Dynamics of Polymyxa graminis and Indian peanut clump virus (IPCV) infection on various monocotyledonous crops and groundnut during the rainy season

Delfosse, P and Reddy, A S and Devi, K T and Legreve, A and Risopoulos, J and Doucet, D and Devi, P S and Maraite, H and Reddy, D V R (2002) Dynamics of Polymyxa graminis and Indian peanut clump virus (IPCV) infection on various monocotyledonous crops and groundnut during the rainy season. Plant Pathology, 51 (5). pp. 546-560.

[img] PDF
Restricted to ICRISAT users only

Download (962kB) | Request a copy


The progress of Indian peanut clump virus (Hyderabad isolate; IPCV-H) and its vector P. graminis in various monocotyledonous crops and groundnut was studied during the 1994, 1995 and 1996 rainy seasons in a naturally infested field in Andhra Pradesh, India. The roles of rainfall and temperature in the dynamics of infection by both the virus and its vector were analysed by exposing young seedlings for short periods in the field. Of the host crops studied, wheat, followed by barley, showed the highest virus incidence, although P. graminis was rarely observed in roots of wheat and was not detected in those of barley. The roots of maize, pearl millet and sorghum plants infected by P. graminis showed intense colonization by sporosori. IPCV accumulated in systemically infected maize plants; the sorghum and pearl millet cultivars studied showed a transient presence of IPCV-H. Rice was seldom infected by the virus and P. graminis was not detected in its roots. Groundnut was a systemic host for the virus, although during these experiments no P. graminis was found in its roots. Groundnut appeared to be susceptible to infection, mostly in the early stages of crop development, and the rate of IPCV-H transmission in groundnut seeds was highest (13%) for plants infected when young. The seed transmission rate quickly decreased in plants showing symptoms 1 month after sowing. Time of infection had little influence on groundnut pod yield, which was always reduced by >60% in infected plants. There was some evidence that the quantity and distribution of rainfall influenced the incidences of IPCV-H and P. graminis: high rainfall resulted in high incidences of the virus and P. graminis, and a weekly rainfall of 14 mm was sufficient for P. graminis to initiate infection. Temperatures prevailing during the rainy season ranged from 23 to 30°C and were found to be conducive to natural virus transmission. These results suggest measures to be explored for controlling peanut clump disease.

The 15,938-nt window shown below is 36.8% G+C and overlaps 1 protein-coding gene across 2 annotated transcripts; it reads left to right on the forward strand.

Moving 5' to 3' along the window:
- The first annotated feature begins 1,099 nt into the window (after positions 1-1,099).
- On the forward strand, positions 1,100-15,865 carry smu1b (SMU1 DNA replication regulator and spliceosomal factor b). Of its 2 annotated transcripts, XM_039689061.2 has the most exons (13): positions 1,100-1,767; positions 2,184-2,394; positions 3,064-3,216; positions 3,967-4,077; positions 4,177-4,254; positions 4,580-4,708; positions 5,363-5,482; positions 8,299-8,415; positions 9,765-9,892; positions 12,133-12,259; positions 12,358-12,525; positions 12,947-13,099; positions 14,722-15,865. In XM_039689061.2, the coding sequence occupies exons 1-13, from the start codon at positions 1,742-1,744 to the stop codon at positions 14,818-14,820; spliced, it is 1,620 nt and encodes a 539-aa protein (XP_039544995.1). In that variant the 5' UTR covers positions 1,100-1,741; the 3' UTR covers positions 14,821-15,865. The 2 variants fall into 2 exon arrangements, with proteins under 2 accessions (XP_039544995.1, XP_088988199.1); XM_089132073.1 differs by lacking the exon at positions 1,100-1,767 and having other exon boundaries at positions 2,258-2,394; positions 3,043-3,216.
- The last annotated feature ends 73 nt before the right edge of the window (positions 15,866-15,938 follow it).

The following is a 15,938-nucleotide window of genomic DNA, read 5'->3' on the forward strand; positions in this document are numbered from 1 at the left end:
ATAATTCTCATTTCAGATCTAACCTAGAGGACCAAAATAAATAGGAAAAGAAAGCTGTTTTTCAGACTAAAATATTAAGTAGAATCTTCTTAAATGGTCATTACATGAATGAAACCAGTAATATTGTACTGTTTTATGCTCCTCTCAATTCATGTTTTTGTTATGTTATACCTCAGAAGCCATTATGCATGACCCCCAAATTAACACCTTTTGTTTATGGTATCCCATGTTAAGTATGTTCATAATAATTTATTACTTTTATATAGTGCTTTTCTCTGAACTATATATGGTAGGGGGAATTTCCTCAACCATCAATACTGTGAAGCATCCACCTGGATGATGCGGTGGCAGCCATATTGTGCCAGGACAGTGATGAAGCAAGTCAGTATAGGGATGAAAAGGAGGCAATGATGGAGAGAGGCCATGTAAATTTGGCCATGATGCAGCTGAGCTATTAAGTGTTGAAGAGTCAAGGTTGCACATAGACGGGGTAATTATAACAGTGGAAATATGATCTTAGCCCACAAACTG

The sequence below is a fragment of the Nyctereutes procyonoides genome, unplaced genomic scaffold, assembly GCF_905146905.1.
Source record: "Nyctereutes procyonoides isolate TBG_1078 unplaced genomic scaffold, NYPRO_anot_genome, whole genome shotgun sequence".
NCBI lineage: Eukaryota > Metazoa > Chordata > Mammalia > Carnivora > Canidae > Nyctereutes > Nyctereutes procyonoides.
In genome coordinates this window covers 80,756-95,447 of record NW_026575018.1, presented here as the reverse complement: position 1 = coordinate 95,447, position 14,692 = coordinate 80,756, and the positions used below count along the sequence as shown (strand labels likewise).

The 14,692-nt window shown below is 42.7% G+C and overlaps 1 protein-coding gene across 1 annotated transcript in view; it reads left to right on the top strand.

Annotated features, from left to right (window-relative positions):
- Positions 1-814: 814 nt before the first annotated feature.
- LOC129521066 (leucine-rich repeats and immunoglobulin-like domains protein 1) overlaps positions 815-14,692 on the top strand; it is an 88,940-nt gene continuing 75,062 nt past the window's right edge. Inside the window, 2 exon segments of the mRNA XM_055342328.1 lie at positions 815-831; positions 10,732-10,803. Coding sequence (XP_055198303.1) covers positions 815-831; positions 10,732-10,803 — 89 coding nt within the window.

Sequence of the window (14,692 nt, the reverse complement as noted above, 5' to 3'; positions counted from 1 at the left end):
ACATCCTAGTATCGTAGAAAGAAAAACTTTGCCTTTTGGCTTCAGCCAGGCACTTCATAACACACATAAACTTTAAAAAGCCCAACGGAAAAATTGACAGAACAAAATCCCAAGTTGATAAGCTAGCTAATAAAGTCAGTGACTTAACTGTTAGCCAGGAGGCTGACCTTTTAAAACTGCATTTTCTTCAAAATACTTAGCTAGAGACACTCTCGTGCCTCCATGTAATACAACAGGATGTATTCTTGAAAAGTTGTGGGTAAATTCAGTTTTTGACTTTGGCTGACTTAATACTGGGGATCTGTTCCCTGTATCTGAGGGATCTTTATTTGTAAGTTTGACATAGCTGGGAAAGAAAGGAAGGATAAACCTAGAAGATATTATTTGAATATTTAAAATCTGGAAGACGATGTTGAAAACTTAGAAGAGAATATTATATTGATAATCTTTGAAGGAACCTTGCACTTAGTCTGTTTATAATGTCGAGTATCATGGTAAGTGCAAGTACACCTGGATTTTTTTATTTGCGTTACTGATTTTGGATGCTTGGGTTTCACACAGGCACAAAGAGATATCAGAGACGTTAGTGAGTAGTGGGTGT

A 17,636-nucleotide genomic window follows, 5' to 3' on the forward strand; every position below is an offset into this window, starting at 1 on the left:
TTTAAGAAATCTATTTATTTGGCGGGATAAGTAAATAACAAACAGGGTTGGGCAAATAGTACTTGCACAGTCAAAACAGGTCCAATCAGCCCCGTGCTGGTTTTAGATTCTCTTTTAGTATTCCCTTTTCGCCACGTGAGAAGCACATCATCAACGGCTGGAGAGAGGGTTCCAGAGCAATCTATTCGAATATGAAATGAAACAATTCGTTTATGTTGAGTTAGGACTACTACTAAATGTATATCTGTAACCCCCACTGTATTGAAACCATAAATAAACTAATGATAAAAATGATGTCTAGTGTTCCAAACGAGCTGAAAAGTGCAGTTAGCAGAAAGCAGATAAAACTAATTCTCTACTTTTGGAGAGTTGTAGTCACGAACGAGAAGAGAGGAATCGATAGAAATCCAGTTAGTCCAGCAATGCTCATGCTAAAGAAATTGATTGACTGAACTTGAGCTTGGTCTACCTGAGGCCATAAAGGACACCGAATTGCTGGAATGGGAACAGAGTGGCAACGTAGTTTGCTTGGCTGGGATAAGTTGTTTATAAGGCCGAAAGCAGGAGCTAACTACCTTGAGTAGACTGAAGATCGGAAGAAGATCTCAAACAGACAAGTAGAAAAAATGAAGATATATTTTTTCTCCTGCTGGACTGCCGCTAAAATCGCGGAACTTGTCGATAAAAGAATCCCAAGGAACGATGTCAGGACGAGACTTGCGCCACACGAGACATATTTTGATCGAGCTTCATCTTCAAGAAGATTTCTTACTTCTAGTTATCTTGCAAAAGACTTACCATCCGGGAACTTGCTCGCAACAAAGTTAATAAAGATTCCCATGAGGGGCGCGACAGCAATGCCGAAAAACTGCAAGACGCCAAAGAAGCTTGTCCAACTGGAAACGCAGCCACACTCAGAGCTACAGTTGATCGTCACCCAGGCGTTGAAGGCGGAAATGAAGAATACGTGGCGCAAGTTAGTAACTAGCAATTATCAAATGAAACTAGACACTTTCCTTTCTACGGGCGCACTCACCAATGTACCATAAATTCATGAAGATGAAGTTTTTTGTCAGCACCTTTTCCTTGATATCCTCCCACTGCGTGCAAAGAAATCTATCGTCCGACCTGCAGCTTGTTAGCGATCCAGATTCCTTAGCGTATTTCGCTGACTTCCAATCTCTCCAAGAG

Item Type: Article
Subjects: Mandate crops > Groundnut
Depositing User: Library ICRISAT
Date Deposited: 19 Sep 2011 03:40
Last Modified: 19 Sep 2011 03:40
URI: http://oar.icrisat.org/id/eprint/1583
Official URL:
Funders: The Belgian Administration for Development Cooperation
Acknowledgement: We are grateful for technical assistance from S. Prabhakar Reddy, R. Kanaka Reddy, Ch. Ravinder Rao, N. Sujatha and P. Swaroopa. The Belgian Administration for Development Cooperation, Brussels, is sincerely acknowledged for its continuous support and for providing the necessary funds. We also thank J.M. Lenné and M.A. Mayo for their encouragement and critical reading of the manuscript, and M.J.C. Asher and the reviewer for their thorough and very constructive editing.
View Statistics

Actions (login required)

View Item View Item